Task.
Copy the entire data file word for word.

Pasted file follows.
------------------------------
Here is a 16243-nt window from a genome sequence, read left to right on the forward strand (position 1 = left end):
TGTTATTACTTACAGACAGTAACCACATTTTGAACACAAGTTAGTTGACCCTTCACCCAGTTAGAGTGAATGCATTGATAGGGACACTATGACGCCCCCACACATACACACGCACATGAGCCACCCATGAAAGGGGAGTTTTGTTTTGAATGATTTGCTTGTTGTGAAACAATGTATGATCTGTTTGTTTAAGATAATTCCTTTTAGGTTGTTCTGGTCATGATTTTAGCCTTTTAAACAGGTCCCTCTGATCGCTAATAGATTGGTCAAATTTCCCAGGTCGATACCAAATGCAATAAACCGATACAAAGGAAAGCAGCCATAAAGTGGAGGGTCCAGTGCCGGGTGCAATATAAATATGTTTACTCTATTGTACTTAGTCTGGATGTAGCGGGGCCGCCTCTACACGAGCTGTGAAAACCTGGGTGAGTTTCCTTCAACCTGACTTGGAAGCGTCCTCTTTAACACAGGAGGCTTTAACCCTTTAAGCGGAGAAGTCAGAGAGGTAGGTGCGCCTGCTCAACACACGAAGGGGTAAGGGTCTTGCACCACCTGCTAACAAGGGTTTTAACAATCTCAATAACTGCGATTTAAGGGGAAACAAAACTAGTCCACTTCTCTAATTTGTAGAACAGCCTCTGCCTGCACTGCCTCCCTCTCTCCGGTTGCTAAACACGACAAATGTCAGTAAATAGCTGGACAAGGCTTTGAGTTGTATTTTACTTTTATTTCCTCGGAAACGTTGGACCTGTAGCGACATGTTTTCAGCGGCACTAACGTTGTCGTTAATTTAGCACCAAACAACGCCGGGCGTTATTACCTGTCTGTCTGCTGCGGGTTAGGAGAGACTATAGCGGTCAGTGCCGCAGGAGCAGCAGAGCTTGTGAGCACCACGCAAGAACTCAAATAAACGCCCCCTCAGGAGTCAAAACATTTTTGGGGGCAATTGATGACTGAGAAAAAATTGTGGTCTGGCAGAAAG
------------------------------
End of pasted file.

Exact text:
Here is a 16243-nt window from a genome sequence, read left to right on the forward strand (position 1 = left end):
TGTTATTACTTACAGACAGTAACCACATTTTGAACACAAGTTAGTTGACCCTTCACCCAGTTAGAGTGAATGCATTGATAGGGACACTATGACGCCCCCACACATACACACGCACATGAGCCACCCATGAAAGGGGAGTTTTGTTTTGAATGATTTGCTTGTTGTGAAACAATGTATGATCTGTTTGTTTAAGATAATTCCTTTTAGGTTGTTCTGGTCATGATTTTAGCCTTTTAAACAGGTCCCTCTGATCGCTAATAGATTGGTCAAATTTCCCAGGTCGATACCAAATGCAATAAACCGATACAAAGGAAAGCAGCCATAAAGTGGAGGGTCCAGTGCCGGGTGCAATATAAATATGTTTACTCTATTGTACTTAGTCTGGATGTAGCGGGGCCGCCTCTACACGAGCTGTGAAAACCTGGGTGAGTTTCCTTCAACCTGACTTGGAAGCGTCCTCTTTAACACAGGAGGCTTTAACCCTTTAAGCGGAGAAGTCAGAGAGGTAGGTGCGCCTGCTCAACACACGAAGGGGTAAGGGTCTTGCACCACCTGCTAACAAGGGTTTTAACAATCTCAATAACTGCGATTTAAGGGGAAACAAAACTAGTCCACTTCTCTAATTTGTAGAACAGCCTCTGCCTGCACTGCCTCCCTCTCTCCGGTTGCTAAACACGACAAATGTCAGTAAATAGCTGGACAAGGCTTTGAGTTGTATTTTACTTTTATTTCCTCGGAAACGTTGGACCTGTAGCGACATGTTTTCAGCGGCACTAACGTTGTCGTTAATTTAGCACCAAACAACGCCGGGCGTTATTACCTGTCTGTCTGCTGCGGGTTAGGAGAGACTATAGCGGTCAGTGCCGCAGGAGCAGCAGAGCTTGTGAGCACCACGCAAGAACTCAAATAAACGCCCCCTCAGGAGTCAAAACATTTTTGGGGGCAATTGATGACTGAGAAAAAATTGTGGTCTGGCAGAAAG